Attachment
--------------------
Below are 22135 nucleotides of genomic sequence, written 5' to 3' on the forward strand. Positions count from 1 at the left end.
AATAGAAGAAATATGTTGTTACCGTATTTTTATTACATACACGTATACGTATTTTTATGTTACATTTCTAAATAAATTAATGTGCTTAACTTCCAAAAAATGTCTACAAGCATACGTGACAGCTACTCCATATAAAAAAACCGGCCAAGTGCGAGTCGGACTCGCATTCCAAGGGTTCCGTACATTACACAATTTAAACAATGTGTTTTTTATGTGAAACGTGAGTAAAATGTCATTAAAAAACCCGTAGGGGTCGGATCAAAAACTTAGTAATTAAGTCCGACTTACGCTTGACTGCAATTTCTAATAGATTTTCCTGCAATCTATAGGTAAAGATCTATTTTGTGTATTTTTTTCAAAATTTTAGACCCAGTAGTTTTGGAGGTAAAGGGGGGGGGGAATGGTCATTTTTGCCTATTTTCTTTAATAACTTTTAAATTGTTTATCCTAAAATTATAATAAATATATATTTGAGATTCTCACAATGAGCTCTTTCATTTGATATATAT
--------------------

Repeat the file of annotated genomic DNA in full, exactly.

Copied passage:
Below are 22135 nucleotides of genomic sequence, written 5' to 3' on the forward strand. Positions count from 1 at the left end.
AATAGAAGAAATATGTTGTTACCGTATTTTTATTACATACACGTATACGTATTTTTATGTTACATTTCTAAATAAATTAATGTGCTTAACTTCCAAAAAATGTCTACAAGCATACGTGACAGCTACTCCATATAAAAAAACCGGCCAAGTGCGAGTCGGACTCGCATTCCAAGGGTTCCGTACATTACACAATTTAAACAATGTGTTTTTTATGTGAAACGTGAGTAAAATGTCATTAAAAAACCCGTAGGGGTCGGATCAAAAACTTAGTAATTAAGTCCGACTTACGCTTGACTGCAATTTCTAATAGATTTTCCTGCAATCTATAGGTAAAGATCTATTTTGTGTATTTTTTTCAAAATTTTAGACCCAGTAGTTTTGGAGGTAAAGGGGGGGGGGAATGGTCATTTTTGCCTATTTTCTTTAATAACTTTTAAATTGTTTATCCTAAAATTATAATAAATATATATTTGAGATTCTCACAATGAGCTCTTTCATTTGATATATAT